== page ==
Griswold v. Homer City Council

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Justia Opinion Summary

Frank Griswold submitted public records requests to the City of Homer, seeking all records of communications between members of the Homer Board of Adjustment, City employees, and attorneys for the City leading up to the Board’s decision in a separate case involving Griswold. He also requested attorney invoices to the City for a six-month period. Citing various privileges, the City Manager refused to provide any records of communications surrounding the Board’s decision; the Manager provided some complete invoices but provided only redacted versions of some invoices and completely withheld some invoices. Griswold appealed the partial denial of his records request to the City Council; the Council affirmed, and Griswold appealed to the superior court. The superior court substantially affirmed. Griswold then turned to the Alaska Supreme Court. After review, the Supreme Court affirmed with respect to the communications relating to the Board’s decision, but vacated and remanded the attorney invoices issue for further analysis.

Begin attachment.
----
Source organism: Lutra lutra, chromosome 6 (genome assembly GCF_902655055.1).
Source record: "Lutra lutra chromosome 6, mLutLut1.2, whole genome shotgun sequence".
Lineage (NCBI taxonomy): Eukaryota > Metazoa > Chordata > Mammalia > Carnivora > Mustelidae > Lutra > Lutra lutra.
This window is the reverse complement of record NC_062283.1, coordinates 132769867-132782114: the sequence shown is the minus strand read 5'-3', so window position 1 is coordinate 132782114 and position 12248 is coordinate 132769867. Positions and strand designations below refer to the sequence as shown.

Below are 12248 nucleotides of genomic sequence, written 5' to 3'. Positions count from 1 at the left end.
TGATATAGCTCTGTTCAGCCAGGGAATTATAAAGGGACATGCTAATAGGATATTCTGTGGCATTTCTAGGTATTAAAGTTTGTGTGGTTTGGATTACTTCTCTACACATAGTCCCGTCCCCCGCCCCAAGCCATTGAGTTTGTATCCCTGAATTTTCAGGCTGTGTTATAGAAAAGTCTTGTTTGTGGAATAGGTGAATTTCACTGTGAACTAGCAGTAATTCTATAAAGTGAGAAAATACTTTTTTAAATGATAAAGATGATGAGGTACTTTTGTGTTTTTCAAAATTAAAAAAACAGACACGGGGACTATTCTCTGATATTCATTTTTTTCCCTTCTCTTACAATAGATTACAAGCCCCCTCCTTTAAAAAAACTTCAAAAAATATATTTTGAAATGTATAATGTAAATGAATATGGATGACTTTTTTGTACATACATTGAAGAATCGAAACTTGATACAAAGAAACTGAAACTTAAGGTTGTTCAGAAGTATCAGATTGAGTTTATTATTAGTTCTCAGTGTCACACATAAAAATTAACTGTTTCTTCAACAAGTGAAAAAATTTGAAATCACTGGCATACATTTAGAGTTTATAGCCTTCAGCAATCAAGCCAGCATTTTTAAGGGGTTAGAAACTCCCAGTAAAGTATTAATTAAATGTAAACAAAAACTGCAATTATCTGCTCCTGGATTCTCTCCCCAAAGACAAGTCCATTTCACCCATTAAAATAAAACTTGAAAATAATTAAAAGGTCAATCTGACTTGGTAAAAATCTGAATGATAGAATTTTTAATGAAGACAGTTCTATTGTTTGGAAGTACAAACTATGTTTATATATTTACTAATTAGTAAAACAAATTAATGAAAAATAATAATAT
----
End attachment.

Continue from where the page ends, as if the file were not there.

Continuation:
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Notice: This opinion is subject to correction before publication in the PACIFIC REPORTER. Readers are requested to bring errors to the attention of the Clerk of the Appellate Courts, 303 K Street, Anchorage, Alaska 99501, phone (907) 264-0608, fax (907) 264-0878, email corrections@akcourts.us. THE SUPREME COURT OF THE STATE OF ALASKA FRANK GRISWOLD, Appellant, v. HOMER CITY COUNCIL and WALT WREDE, Appellees. ) ) ) ) ) ) ) ) ) ) ) Supreme Court No. S-16236 Superior Court No. 3HO-15-00009 CI OPINION No. 7297 – September 14, 2018 Appeal from the Superior Court of the State of Alaska, Third Judicial District, Homer, Charles T. Huguelet, Judge. Appearances: Frank Griswold, pro se, Homer, Appellant. Holly C. Wells and Katie S. Davies, Birch Horton Bittner & Cherot, Anchorage, for Appellees. Before: Stowers, Chief Justice, Winfree, Maassen, Bolger, and Carney, Justices. STOWERS, Chief Justice. I. INTRODUCTION Frank Griswold submitted public records requests to the City of Homer. He requested all records of communications between members of the Homer Board of Adjustment, City employees, and attorneys for the City leading up to the Board’s decision in a separate case involving Griswold. He also requested attorney invoices to the City for a six-month period. Citing various privileges, the City Manager refused to provide any records of communications surrounding the Board’s decision; the Manager provided some complete invoices but provided only redacted versions of some invoices and completely withheld some invoices. Griswold appealed the partial denial of his records request to the City Council; the Council affirmed, and Griswold appealed to the superior court. The superior court substantially affirmed, and Griswold now appeals to us. We affirm with respect to the communications relating to the Board’s decision, but we vacate and remand the attorney invoices issue for further analysis. II. FACTS AND PROCEEDINGS A. Griswold’s Public Records Request In November 2014 Griswold submitted two public records requests to the City. The first request was for documents related to a separate case involving Griswold before the Board.1 Griswold asked for “[a]ll emails, invoices, documents[,] and other records that reveal who provided non-procedural legal advice to the Board regarding the appeal [in the prior case] and who assisted the Board in writing its June 6, 2014 Decision on Appeal.” His second request was for “[a]ll invoices for legal services provided to the city between May 16, 2014 and November 11, 2014.” These requests resulted in a considerable number of emails back and forth between Griswold, City Manager Walt Wrede, and City Clerk Jo Johnson. Wrede’s ultimate response to Griswold’s requests can be divided into two categories — communications relating to the Board’s June 6, 2014 decision and attorney invoices. With respect to the communications, Wrede informed Griswold that attorney Holly Wells had assisted the Board in drafting the decision; Wrede did not provide any of the documents or communications involved in this process, explaining that these documents 1 This case is currently on appeal before us and will be addressed in a separate decision. See Griswold v. Homer Bd. of Adjustment, No. 3HO-15-00021 CI (Alaska Super., Jan. 17, 2017), appeal docketed, No. S-16660 (Alaska Mar. 24, 2017). -2- 7297 and communications were subject to the attorney-client and deliberative process privileges.2 Wrede stated, “After the Board made its decision, it passed that decision, along with its reasons and findings, to Ms. Wells and requested that she draft the final [d]ecisional document. The communications were related to clarification of the Board’s intent and making sure the decisional document accurately reflected the Board’s decision.” With respect to the invoices, Wrede provided Griswold copies of some of the requested invoices, but some of the invoices were partially redacted and others were completely withheld. The invoices were from two law firms: Wells’s firm, Birch Horton Bittner & Cherot (Birch Horton), and Levesque Law Group, LLC (Levesque). Wrede provided a Birch Horton invoice dated June 18, 2014, with two lines describing services redacted and a Birch Horton invoice dated September 17, 2014, with five lines describing services and the number of hours billed for services redacted. Levesque redacted parts of 48 lines describing services from the invoice dated October 7, 2014, parts of 13 lines describing services from the invoice dated November 7, 2014, and parts of 8 lines describing services from the invoice dated December 8, 2014. Wrede provided these redacted records to Griswold. Wrede also stated, “All time entries for litigation matters are omitted due to Attorney-Client privilege.” 2 Attorney-client privilege allows a client “to refuse to disclose and to prevent any other person from disclosing confidential communications between the client and the attorney.” Privilege, BLACK’S LAW DICTIONARY (10th ed. 2014); see also Alaska R. Evid. 503. Deliberative process privilege allows public officials to “withhold documents when public disclosure would deter the open exchange of opinions and recommendations between government officials.” Gwich’in Steering Comm. v. State, Office of the Governor, 10 P.3d 572, 578 (Alaska 2000). -3- 7297 Griswold appealed Wrede’s decisions to the Homer City Council. Griswold argued that invoices and time entries were not subject to attorney-client privilege and that Wells’s communications with the Board were not subject to attorney-client privilege or deliberative process privilege because Wells was acting as a neutral advisor to the Board and not as an advocate for the Board. He also argued that Wrede’s reasons for withholding records and his explanations were insufficient under the Homer City Code. B. City Council Proceedings The City Council held a hearing on Griswold’s appeal. In addition to his arguments about Wrede’s decisions, Griswold argued that the Homer Mayor and City Attorney had conflicts of interest and should not participate in the appeal. At the hearing, City Councilmember Bryan Zak disclosed that he received a call about the appeal about a half hour before the hearing but said that he did not discuss the appeal with the caller. After reviewing the documents in camera, the City Council affirmed Wrede’s decisions. It stated that there was no ex parte communications issue because Zak did not participate in deliberations on the appeal. And it ruled that there were no disqualifying conflicts of interest. Griswold appealed the decision of the City Council to the superior court. C. Superior Court Proceedings After reviewing the invoices in camera, the superior court determined that the hours billed and names of clients on the two invoices redacted by Wrede were not protected by attorney-client privilege under Homer City Code 2.84.040 and Alaska Evidence Rule 503(b). The court ruled that the rest of the redacted material on these two invoices was protected under the Homer City Code, the Alaska Evidence Rules, and the work-product doctrine.3 Regarding the invoices that Levesque redacted, the court 3 The work-product doctrine “provid[es] for qualified immunity of an (continued...) -4- 7297 incorrectly stated that Levesque had “substantially waived the attorney-client privilege by later apparently providing [Griswold] with unredacted versions.” The court further ruled that Wrede’s response to Griswold’s public records requests complied with the Homer City Code, that Griswold was not prejudiced by any ex parte communications because Councilmember Zak did not participate in deliberations, and that the Mayor and City Attorney had no conflicts of interest. The court did not discuss the withheld invoices or the communications surrounding the Board’s decision, except to say that Wrede provided an adequate justification for withholding them. The court affirmed the City Council’s decision in part and remanded with instructions to “provide [Griswold] with versions of the public records he requested in November of 2014, with redactions . . . consistent with [the court’s] Order.” Griswold filed a motion for clarification and reconsideration, arguing, among other things, that the court was mistaken in believing that he had received unredacted versions of the Levesque invoices. He requested that the court order the City4 to disclose the unredacted versions of those invoices. The City opposed the motion with one exception. It conceded that unredacted versions of the Levesque invoices had not been provided to Griswold. But the City suggested that the redacted portions of these 3 (...continued) attorney’s work product from discovery or other compelled disclosure. The exemption was primarily established to protect an attorney’s litigation strategy.” Work-Product Rule, BLACK’S LAW DICTIONARY (10th ed. 2014) (first citing Fed. R. Civ. P. 26(b)(3); then citing Hickman v. Taylor, 329 U.S. 495 (1947)); see also Alaska R. Civ. P. 26(b)(3); Langdon v. Champion, 752 P.2d 999, 1004-05 (Alaska 1988). The work-product doctrine is also called the work-product rule or work-product privilege. Work-Product Rule, BLACK’S LAW DICTIONARY (10th ed. 2014). 4 We will refer to Wrede and the City Council collectively as “the City.” -5- 7297 invoices were properly withheld as privileged. The court denied the motion for clarification and reconsideration. Both Griswold and the City argued that they were the prevailing party for the purposes of an attorney’s fees award. The court ruled that the City was the prevailing party, and the City requested attorney’s fees. Griswold opposed, arguing that he was a public interest litigant, that some of the City’s fees did not qualify for an attorney’s fees award, and that the City’s fees were excessive. The court applied the pre-2003 public interest litigant analysis and concluded that Griswold was not a public interest litigant. It awarded the City 20% of its attorney’s fees. The superior court’s order on the merits, discussed above, was issued on January 22, 2016. On April 26 Griswold filed a motion for contempt, arguing that it had been over three months since the court remanded the case to the City Council but that the Council had not held any proceedings and the City had not provided him any records. He also argued that the court’s order required the City to disclose to him the previously withheld invoices. Griswold informed the court that Levesque had recently provided him unredacted copies of its invoices. The City responded by providing a less-redacted version of the September 17, 2014 Birch Horton invoice. The court ruled that “the City did not willfully disregard or disobey the court’s January order” and denied Griswold’s motion. Griswold appeals, arguing that all the redacted and withheld records should be disclosed; that he was the prevailing party; that he was a public interest litigant exempt from an attorney’s fees award; that if a fee award is to be permitted, a 20% attorney’s fees award is onerous; and that the City did not comply with the superior court’s order. He does not appeal the superior court’s rulings on Wrede’s response to Griswold’s public records request, Zak’s ex parte communications, or the Mayor’s and City Attorney’s potential conflicts. -6- 7297 III. STANDARD OF REVIEW “When the superior court is acting as an intermediate court of appeal in an administrative matter, we independently review the merits of the agency or administrative board’s decision.”5 “[W]hether a privilege applies is a question of law”6 that does not require deference to the agency or administrative board.7 “We therefore apply our independent judgment in deciding the legal issues presented.”8 “We review for clear error factual findings a court makes in deciding whether to hold a respondent in contempt.”9 IV. DISCUSSION A. The Public Records Act Alaska’s Public Records Act provides in relevant part, “Every person has a right to inspect a public record in the state, including public records in recorders’ offices, except . . . records required to be kept confidential by a federal law or regulation 5 Griswold v. Homer City Council, 310 P.3d 938, 940 (Alaska 2013) (quoting Shea v. State, Dep’t of Admin., Div. of Ret. & Benefits, 267 P.3d 624, 630 (Alaska 2011)). 6 Capital Info. Grp. v. State, Office of the Governor, 923 P.2d 29, 33 n.2 (Alaska 1996). 7 Gwich’in Steering Comm., 10 P.3d at 577-78. 8 Id. 9 Anchorage Police & Fire Ret. Sys. v. Gallion, 65 P.3d 876, 890 (Alaska 2003) (citing Matanuska Elec. Ass’n v. Rewire the Bd., 36 P.3d 685, 700-01 (Alaska 2001)); see also Czaja v. Czaja, 537 S.E.2d 908, 917 (W. Va. 2000) (“In reviewing the findings of facts and conclusions of law of a circuit court supporting a civil contempt order, we apply a three-pronged standard of review. We review the contempt order under an abuse of discretion standard; the underlying factual findings are reviewed under a clearly erroneous standard; and questions of law and statutory interpretations are subject to a de novo review.”). -7- 7297 or by state law.”10 The Public Records Act applies to all public records in the state including public records of municipalities.11 The Act codified the common law rule that “every interested person [is] entitled to the inspection of public records . . . with the added intent, perhaps, of eliminating the requirement that the person seeking inspection have an interest.”12 We have explained that “[t]he legislature has expressed a bias in favor of public disclosure,”13 and in 1990 the legislature added findings that “public access to government information is a fundamental right that operates to check and balance the actions of elected and appointed officials and to maintain citizen control of government.”14 1. Exceptions to the disclosure of information under the Public Records Act Although the Public Records Act provides a bias in favor of public disclosure, it contains multiple exceptions. “[E]xceptions to the disclosure requirement should be construed narrowly to further the legislature’s goal of broad public access.”15 At issue in this case is the exception for “records required to be kept confidential . . . by 10 AS 40.25.120(a)(4). 11 City of Kenai v. Kenai Peninsula Newspapers, Inc., 642 P.2d 1316, 1318-23 (Alaska 1982). 12 Id. at 1319-20; see also Municipality of Anchorage v. Anchorage Daily News, 794 P.2d 584, 589 (Alaska 1990) (“Alaska’s public records statutes . . . codify the common law right of the public to access to government records.” (citing City of Kenai, 642 P.2d at 1320-21)). 13 City of Kenai, 642 P.2d at 1323. 14 Capital Info. Grp. v. State, Office of the Governor, 923 P.2d 29, 33 (Alaska 1996) (quoting ch. 200, § 1, SLA 1990). 15 Id. -8- 7297 state law.”16 This provision applies both to express exceptions contained in state law and to common law exceptions, which we consider to be within “state law.”17 The City argues that the documents in question should be excepted from disclosure under attorney-client privilege and attorney work-product privilege. The City had previously invoked the deliberative process privilege as well, and Griswold discusses this privilege in his briefing. a. Deliberative process privilege “The deliberative process privilege is one of the judicially recognized ‘state law’ exceptions under [the Public Records Act]. Public officials may assert this privilege and withhold documents when public disclosure would deter the open exchange of opinions and recommendations between government officials.”18 “[T]he question is . . . whether disclosure of the communication sought would affect the quality of governmental decisionmaking.”19 “[T]he deliberative process privilege is a qualified privilege.”20 To withhold a communication under the deliberative process privilege, the City “must show as a threshold matter that the communication is both ‘predecisional’ and ‘deliberative.’ 16 AS 40.25.120(a)(4). 17 See Fuller v. City of Homer, 75 P.3d 1059, 1063 (Alaska 2003) (“Alaska’s statutory definition of ‘state law’ encompasses common law as well as positive law . . . .” (citing Gwich’in Steering Comm. v. State, Office of the Governor, 10 P.3d 572, 578 (Alaska 2000)). 18 Gwich’in Steering Comm., 10 P.3d at 578 (citing Capital Info. Grp., 923 P.2d at 33). 19 Id. at 579. 20 Capital Info. Grp., 923 P.2d at 36 (quoting Russell L. Weaver & James T.R. Jones, The Deliberative Process Privilege, 54 M O. L. REV. 279, 315 (1989)). -9- 7297 Once those requirements have been met, the court balances the public’s interest in disclosure against the agency’s interest in confidentiality.”21 “To qualify as predecisional, a communication must have been made before the deliberative process was completed. The privilege protects predecisional communications because the quality of the communications received by the decisionmaker clearly affects the quality of the decisionmaking process.”22 “Postdecisional communications are not protected; however, a predecisional communication does not automatically lose the privilege after the decision has been made, for fear that even disclosure of past communications could harm future deliberations. Each case must be considered independently and on its own merits.”23 To qualify as deliberative a communication “must reflect a ‘give-and-take’ of the decisionmaking process and contain opinions, recommendation, or advice about agency policies.”24 “Concomitant with this requirement, purely factual material is not protected, and must be disclosed unless ‘the manner of selecting or presenting those facts would reveal the deliberative process, or if the facts are “inextricably intertwined” with the policymaking process.’ ”25 21 Gwich’in Steering Comm., 10 P.3d at 579 (citation omitted). 22 Id. (citation omitted). 23 Capital Info. Grp., 923 P.2d at 35-36 (citation omitted). 24 Gwich’in Steering Comm., 10 P.3d at 579. 25 Capital Info. Grp., 923 P.2d at 36 (quoting Paisley v. CIA, 712 F.2d 686, 699 (D.C. Cir. 1983)). -10- 7297 “If a communication is not shown to be both predecisional and deliberative, then the public records statute applies and the document will likely be disclosed.”26 “If the privilege attaches, however, instead of there being a presumption in favor of disclosure, with doubtful cases being resolved by permitting public inspection, there is a presumption in favor of nondisclosure and the party seeking access to the document must overcome that presumption.”27 “[I]n balancing the interests . . . the scales must reflect the fundamental right of a citizen to have access to the public records as contrasted with the incidental right of the agency to be free from unreasonable interference.”28 The balancing of interests under the deliberative process privilege is closely related to the balancing test that we apply in cases where there is no assertion of a specific privilege.29 In those cases we “balance the interest of the citizen in knowing what the servants of government are doing and the citizen’s proprietary interest in public property, against the interest of the public in having the business of government carried on efficiently and without undue interference.”30 “The deliberative process privilege affects th[is] balance . . . primarily by identifying more specifically what interest the government may have in maintaining confidentiality, in the form of the threshold showing that the 26 Id. 27 Id. at 37 (citation omitted). 28 Gwich’in Steering Comm., 10 P.3d at 579 (ellipsis in original) (quoting Capitol Info. Grp., 923 P.2d at 37). 29 Capital Info. Grp., 923 P.2d at 36-37. 30 Id. at 36 (quoting City of Kenai v. Kenai Peninsula Newspapers, Inc., 642 P.2d 1316, 1323 (Alaska 1982)). -11- 7297 communication is predecisional and deliberative. It also outlines fairly rigid procedural requirements that the government must meet in order to claim the privilege.”31 b. Attorney-client privilege and work-product privilege We have never addressed how the attorney-client and work-product privileges interact with the Public Records Act. But the common law has long recognized the privileged nature of attorney-client communications and attorney work-product.32 And it is clearly in the public interest for a governmental agency to be able to receive confidential advice from its attorneys.33 We hold that the attorney-client and work-product privileges constitute state law exceptions to the Public Records Act. 31 Id. at 37. 32 See Upjohn Co. v. United States, 449 U.S. 383, 389 (1981) (“The attorneyclient privilege is the oldest of the privileges for confidential communications known to the common law.” (citing 8 J. W IGMORE, EVIDENCE § 2290 (McNaughton rev. ed. 1961))); Hickman v. Taylor, 329 U.S. 495 (1947) (recognizing the work-product privilege for litigation); Langdon v. Champion, 752 P.2d 999, 1004 (Alaska 1988) (explaining that “[t]he ‘work product doctrine,’ first recognized [in Hickman], is part of Alaska’s Civil Rule 26(b)(3).” (footnote omitted)); United Servs. Auto. Ass’n v. Werley, 526 P.2d 28, 31­ 33 (Alaska 1974) (applying common law attorney-client privilege); Killington, Ltd. v. Lash, 572 A.2d 1368, 1376-80 (Vt. 1990) (applying the common law work-product privilege to the Vermont Access to Public Records Act, Vt. Stat. Ann. tit. 1, § 317(b)(4) (1989)). 33 See Gwich’in Steering Comm., 10 P.3d at 578 (recognizing that certain disclosures “would deter the open exchange of opinions and recommendations” and that certain privileges are necessary “to protect the executive’s decisionmaking process, its consultative functions, and the quality of its decisions”); City of Kenai, 642 P.2d at 1323 (recognizing “the interest of the public in having the business of government carried on efficiently and without undue interference” (quoting MacEwan v. Holm, 359 P.2d 413, 421 (Or. 1961) (en banc))); City of Orlando v. Desjardins, 493 So. 2d 1027, 1029 (Fla. 1986) (noting “the imbalanced posture and the disadvantaged status of public entities” without the benefit of attorney-client privilege); Killington, 572 A.2d at 1379 (stating that not recognizing work-product privilege “would produce an anomalous and unfair result”). -12- 7297 In In re Mendel we discussed “the appropriate procedure for the superior court to follow” when determining whether attorney billing records are subject to the work-product privilege: the court should conduct an in camera review of the billing records, and in conducting its in camera review[,] [t]he trial judge should redact the attorney’s mental impressions, conclusions, opinions or legal theories . . . . The court should then give the attorney the opportunity to examine the redacted records and make any arguments as to why any of the unredacted material is subject to the [work-product privilege]. Only at this point should the relevant, unprivileged information be produced.[34] This is the procedure the City Council and the superior court should have followed in this case. As with all exceptions to the Public Records Act, the attorney-client and work- product privileges should be “construed narrowly to further the legislature’s goal of broad public access.”35 34 897 P.2 68, 75 (Alaska 1995). 35 Capital Info. Grp., 923 P.2d at 33. In Cool Homes, Inc. v. Fairbanks North Star Borough we commented on the application of the attorney-client privilege to Alaska’s Open Meetings Act, AS 44.62.310, saying, “The privilege should not be applied blindly. . . . Rather, the rationale for the confidentiality of the specific communication at issue must be one which the confidentiality doctrine seeks to protect . . . .” 860 P.2d 1248, 1262 (Alaska 1993). Griswold argues that Cool Homes makes the exceptions to the Open Meetings Act for attorney-client and work-product privilege narrower than their litigation counterparts — Alaska Evidence Rule 503 for attorney-client privilege; Alaska Civil Rule 26(b)(3) for work-product privilege — and he argues that this narrower privilege should be used for the exceptions to the Public Records Act. The City disagrees. It argues that Cool Homes does not apply to the Public Records Act and that if Cool Homes does apply, it does not require any further disclosure of the invoices. We need not decide the degree to which Cool Homes applies to the Public Records Act, and we need not address the scope of Cool Homes other than in the attorney invoices context. Assuming without deciding that Cool Homes applies to the Public Records Act, we (continued...) -13- 7297 2. Communications relating to the Board’s decision Griswold argues that Holly Wells’s communications regarding the Board’s June 2014 decision are not privileged because Wells was acting as a neutral advisor to the Board. We disagree. The deliberative process privilege applies to these communications.36 They occurred before the decision was issued and contain give-and-take on the wording of the decision. They therefore qualify as predecisional and deliberative, establishing a 35 (...continued) conclude that it requires no further disclosure of invoices than would otherwise be required. In re Mendel provides the proper standard for the disclosure of invoices under the Public Records Act, with the privileges “construed narrowly to further the legislature’s goal of broad public access.” 36 The City does not argue here that deliberative process privilege applies to the communications. But the City does argue that the communications fall within the state law exception to the Public Records Act. This exception includes the balancing test that we apply if we determine that no more specific exception applies. See Capital Info. Grp., 923 P.2d at 36-37. As explained above, the deliberative process privilege is a specific application of this balancing test and “affects the balance . . . primarily by identifying more specifically what interest the government may have in maintaining confidentiality, in the form of the threshold showing that the communication is predecisional and deliberative,” as well as “outlin[ing] fairly rigid procedural requirements that the government must meet in order to claim the privilege.” Id. at 37. Because the communications relating to the Board’s decision fall squarely within the ambit of the deliberative process privilege, we choose to apply the more specific deliberative process privilege framework rather than the catch-all balancing test. Doing so does not prejudice Griswold because the deliberative process privilege is a more specific application of the balancing test, because Wrede identified the deliberative process privilege as a ground for withholding these communications in his denial of Griswold’s public records request, and because Griswold briefed the deliberative process privilege in his opening brief on appeal in this court. -14- 7297 presumption of nondisclosure.37 And balancing supports nondisclosure. As Griswold notes, Wells was acting as a neutral advisor to the Board sitting as a quasi-judicial body. Her role in drafting the Board’s decision was analogous to that of a staff attorney for a court. A body making factual and legal determinations must be able to discuss freely its thoughts on a case. Disclosure of predecisional communications between members of judicial or quasi-judicial bodies and their supporting staff could undermine public confidence in the judicial process and “affect the quality of governmental decisionmaking.”38 Further, disclosure of the documents Griswold requested would serve little public purpose. The Board issued its decision and that decision was appealed.39 Making public previous drafts of the decision or communications discussing those drafts would not change the decision or the appellate process. We affirm the superior court’s decision that the communications relating to the Board’s decision are protected from public disclosure. 3. Attorney invoices Griswold argues that none of the requested attorney invoices contain privileged information and that they should be fully disclosed. The City responds that all the invoices that were not disclosed, either initially by City Manager Wrede or by either the City or Levesque after the superior court’s order, are privileged under attorney-client and work-product privileges and that the City should not have to disclose them. The superior court’s decision addressed only the two invoices that Wrede redacted. The City also submitted for in camera review 22 pages of invoices that it 37 See id. at 36. 38 Gwich’in Steering Comm., 10 P.3d at 579. 39 See Griswold v. Homer Bd. of Adjustment, No. 3HO-15-00021 CI (Alaska Super., Jan. 17, 2017), appeal docketed, No. S-16660 (Alaska Mar. 24, 2017). -15- 7297 withheld from Griswold. The court’s decision did not address these withheld invoices. And in addressing the two redactions that Wrede made, it is not clear that the court applied the procedure we set out in In re Mendel or the narrow construction of attorneyclient privilege and work-product privilege that the Public Records Act requires. We therefore vacate the order of the superior court with respect to the attorney invoices and remand for the court to review all attorney invoices in light of our discussion in this opinion. On remand the superior court should follow the procedure set out in In re Mendel: it should review the invoices in camera and redact the attorneys’ mental impressions, conclusions, opinions, or legal theories; it should then give the attorneys for the City the opportunity to examine the redacted records and make any arguments why any of the unredacted material is subject to either the attorney-client privilege or the work-product privilege as it applies to the Public Records Act.40 The court should then make its final decision, and the relevant, unprivileged information should be produced.41 When reviewing the attorney invoices, the superior court should construe the privileges narrowly.42 B. Homer City Code Griswold also argues that provisions of the Homer City Code (HCC or Code) require disclosure of the records he requested. The Code, like the Public Records Act, provides for the disclosure of records with a list of exceptions.43 Because the Public 40 In re Mendel, 897 P.2d at 75. 41 Id. 42 Capital Info. Grp., 923 P.2d at 33. 43 HCC 2.84.030, .040 (2017). -16- 7297 Records Act applies to municipalities,44 the Code applies only to the extent it narrows the exceptions to disclosure and requires that more records be disclosed. The question then is whether the Code requires the disclosure of any information that could be withheld under the Public Records Act. We conclude the Code does not require any additional disclosure. Homer City Code 2.84.030 provides that “[e]xcept as provided by HCC 2.84.040, or by other provisions of City, State, or Federal law, all nonexempt public records shall be open to inspection by any person during business hours, subject to any applicable regulations that may be adopted by the City Manager.” Homer City Code 2.84.040 lists the following exceptions relevant to this case: a. Communications between an attorney for the City and the City, or any agency, officer, employee, or representative of the City, that are made confidentially in the rendition of legal services to the City or to a City agency, officer, or employee; b. Records prepared by any attorney for the City in the rendition of legal services or legal advice to the City or any agency, officer, employee or representative of the City . . . ; c. The work product of an attorney for the City . . . ; .... n. Records that are required or authorized to be kept confidential by a privilege, exemption or other principle recognized by law or the courts; [and] .... r. Records concerning deliberations and drafts of decisions in quasi-judicial proceedings conducted by the City or any City agency. 44 City of Kenai v. Kenai Peninsula Newspapers, Inc., 642 P.2d 1316, 1318-23 (Alaska 1982). -17- 7297 The plain language of HCC 2.84.040 excepts from disclosure the communications surrounding the Board’s decision and those portions of the attorney invoices subject to the attorney-client and work-product privileges. The Code thus does not require the disclosure of any records that the Public Records Act excepts from disclosure. C. Attorney’s Fees And Contempt The superior court found that the City was the prevailing party and awarded it 20% of its attorney’s fees under Alaska Appellate Rule 508(e)(4). Griswold argues that the superior court erred in awarding the City 20% of its attorney’s fees because he, and not the City, was the prevailing party on appeal in superior court; because he was a public interest litigant; and because the award would deter similarly situated litigants. Because we vacate part of the superior court’s decision, we also vacate its prevailing party decision and its attorney’s fees award. We remind the superior court that the Alaska Legislature abrogated and replaced the common law public interest litigant doctrine with a constitutional claimant provision in AS 09.60.010.45 Griswold also argues that the City did not comply with the superior court’s order when the City disclosed only one part of one redacted invoice. We construe this as an appeal of the court’s denial of Griswold’s motion for contempt. “In order for there to be contempt it must appear that there has been a willful disregard or disobedience of the authority or orders of the court.”46 The court’s order directly addressed only the two redacted Birch Horton invoices, ruling that the hours billed and names of clients should not have been redacted but that the other items were properly redacted. In response, the City provided Griswold a new, less-redacted copy of the one Birch Horton invoice on 45 Alaska Conservation Found. v. Pebble Ltd. P’ship, 350 P.3d 273, 280-81 (Alaska 2015). 46 Taylor v. District Court, 434 P.2d 679, 681 (Alaska 1967). -18- 7297 which hours billed and names of City employees had been redacted. This was a reasonable response to the court’s order. The court did not clearly err in finding that the City did not willfully disregard or disobey its order. V. CONCLUSION We AFFIRM that portion of the superior court’s order that held the communications relating to the Homer Board of Adjustment’s June 2014 decision were excepted from disclosure under the Public Records Act and the Homer City Code. We also AFFIRM the superior court’s denial of Griswold’s motion to hold the City in contempt. We VACATE that portion of the court’s order that held the attorney invoices Griswold requested were exempt from disclosure under the Public Records Act and the Homer City Code, and we VACATE the court’s prevailing party determination and its attorney’s fees award. We REMAND for further proceedings consistent with this opinion. We do not retain jurisdiction. -19- 7297